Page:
SOUTH STREAM GAIN POINTS
The South Stream pipeline project faces tremendous difficulties ahead, notwithstanding the European Commission's objections. Nevertheless, another set of events points to a positive path ahead, judging by the number of countries that are pushing onwards.
First of all, the Turkish authorities have recently approved the environmental impact research needed for the pipeline to go ahead through the country's Exclusive Economic Zone (EEZ) offshore and en route to the Bulgarian shores. The construction of the part traversing Turkey will commence in first quarter of 2015 and will be composed by four lines of 930 km each reaching a maximum depth of 2,200 meters. Turkey's decision to fast forward the pipeline is related to the fact that after the annexation of Crimea by Russia, Gazprom could shift the route directly to Bulgaria's EEZ, without needing to pass through Turkey. Moreover, Ankara is eyeing to have the entire pipeline ending in its territory in case Bulgaria backs off at the last moment. Should that happened Turkey would become the primal gas hub in Europe, by taking into account the TANAP project and its various gas links already with Russia, Iran and Azerbaijan.
At a diplomatic level, the Ambassador of Russia in Italy, Sergei Razov, stated recently that opposition against the pipeline endangers the economic interests of specific EU countries, having in mind Bulgaria, Italy and others. Rome from its own part seems eager to proceed and the Premier Matteo Renzi is leading the way by proposing to all countries where the project is going to transit to unite together in backing it, politically, whilst the Italian foreign ministry which is the Chair of the EU Presidency until the end of the year, is against any energy sanctions against Russia that would endanger common projects. It's also interesting to note that over the past year, there has been a notable increase of gas quantities exported from Gazprom to Italy, as well as, oil sales and joint investment projects despite the Ukrainian crisis or perhaps because of it.
Serbia, another country in between the transit route, has emphatically stated through its Prime Minister Aleksandar Vucic that the country does not accept any ultimatums regarding how it is going to develop relations with Russia and reaffirmed the back up for South Stream by adding that his country stands to lose €350 million per year that and a multibillion euro initial investment that no one else is willing to provide in case the project is cancelled.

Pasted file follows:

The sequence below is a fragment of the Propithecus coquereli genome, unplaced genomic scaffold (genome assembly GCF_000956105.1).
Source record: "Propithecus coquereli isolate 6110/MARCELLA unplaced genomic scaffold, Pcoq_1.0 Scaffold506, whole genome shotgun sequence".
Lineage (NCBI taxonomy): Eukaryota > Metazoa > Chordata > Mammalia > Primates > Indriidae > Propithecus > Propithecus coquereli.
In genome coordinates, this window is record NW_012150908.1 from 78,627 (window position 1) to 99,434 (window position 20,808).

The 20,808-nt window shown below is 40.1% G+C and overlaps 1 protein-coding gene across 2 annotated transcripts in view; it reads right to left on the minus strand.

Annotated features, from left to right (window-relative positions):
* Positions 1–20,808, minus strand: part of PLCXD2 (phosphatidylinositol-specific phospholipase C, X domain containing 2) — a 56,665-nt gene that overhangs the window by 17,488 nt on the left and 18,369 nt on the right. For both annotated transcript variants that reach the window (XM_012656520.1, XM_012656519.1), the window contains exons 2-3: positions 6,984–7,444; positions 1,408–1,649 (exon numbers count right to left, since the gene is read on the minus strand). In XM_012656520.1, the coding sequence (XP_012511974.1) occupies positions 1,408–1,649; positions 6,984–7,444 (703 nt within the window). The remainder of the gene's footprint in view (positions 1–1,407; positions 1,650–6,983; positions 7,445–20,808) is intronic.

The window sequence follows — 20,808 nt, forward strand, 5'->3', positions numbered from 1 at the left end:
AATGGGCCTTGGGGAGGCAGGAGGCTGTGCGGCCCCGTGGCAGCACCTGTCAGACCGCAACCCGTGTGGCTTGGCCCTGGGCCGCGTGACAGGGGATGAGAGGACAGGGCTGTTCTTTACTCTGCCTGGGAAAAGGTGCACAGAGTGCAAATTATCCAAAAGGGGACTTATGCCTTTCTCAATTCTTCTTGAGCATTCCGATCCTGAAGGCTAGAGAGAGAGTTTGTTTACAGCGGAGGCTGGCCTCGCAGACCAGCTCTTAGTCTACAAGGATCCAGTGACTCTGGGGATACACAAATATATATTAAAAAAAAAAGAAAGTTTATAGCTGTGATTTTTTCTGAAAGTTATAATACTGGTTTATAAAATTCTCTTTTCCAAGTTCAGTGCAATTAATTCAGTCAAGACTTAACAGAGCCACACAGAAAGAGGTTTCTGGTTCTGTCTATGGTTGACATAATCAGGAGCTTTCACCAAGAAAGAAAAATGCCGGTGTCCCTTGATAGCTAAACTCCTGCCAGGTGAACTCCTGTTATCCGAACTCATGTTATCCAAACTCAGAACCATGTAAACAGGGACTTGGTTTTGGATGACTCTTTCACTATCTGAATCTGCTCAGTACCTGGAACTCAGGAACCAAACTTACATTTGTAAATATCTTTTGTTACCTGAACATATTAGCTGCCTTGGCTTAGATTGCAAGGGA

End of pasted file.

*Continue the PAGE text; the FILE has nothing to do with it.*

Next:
Likewise, Montenegro which is a neighboring country, through its Economy Minister Vladimir Kavaric, announced that his country desired to be included in the South Stream gas pipeline project. It should to be noted that until now the country was supporting the prospective project of the Ionian-Adriatic Pipeline (IAP) a Western-Balkan spur of the TAP-TANAP system of pipelines, known as the Southern Corridor, thus this shift is of importance and of great relevance regarding the aforementioned. In similar spirit the Hungarian government through its Prime Minister Viktor Orban, assured into the continuation of the project regardless of EU objections.
Lastly Austria, through its energy group OMV, concluded all agreements regarding the construction of South Stream in the country with Gazprom and finalized plans for the first gas flow in mid-2016. The Austrian part will deliver 30 bcm per annum via the Baumgarten gas hub and by end of 2014 all necessary licensing will be handed out, according to the most recent state announcements. The inclusion of Austria is of utmost importance due to the existence of a hub infrastructure that facilitates the accumulation and distribution of significant quantities of gas and their export to neighboring countries. Thus prices will tend to be reduced, while energy security will be increased due to the bypassing of Ukraine that is already in a state of war and on the brink of economic and societal collapse, a trend that will be clearly shown in autumn when the local energy crisis will be visible and harsh.
On Sunday, OMV CEO Gerhard Roiss was quoted as saying that the current stand-off between Russia and the West over the situation in Ukraine will not affect the scheduled construction of the gas pipeline.
Speaking to the Financial Times, he commented: "Nobody can tell you not to build a pipeline. It's a matter of national law... Everybody can decide for themselves. A pipeline is a 50-year project, so one should look at things realistically... A few months is not an issue,"
In a nutshell, it is probable to assume that if there is no breakthrough into stabilizing Ukraine and re-instating its role as a reliable transit country for Russian gas into Europe, then South Stream clearly gains points to almost all countries in Southeast and Central Europe.
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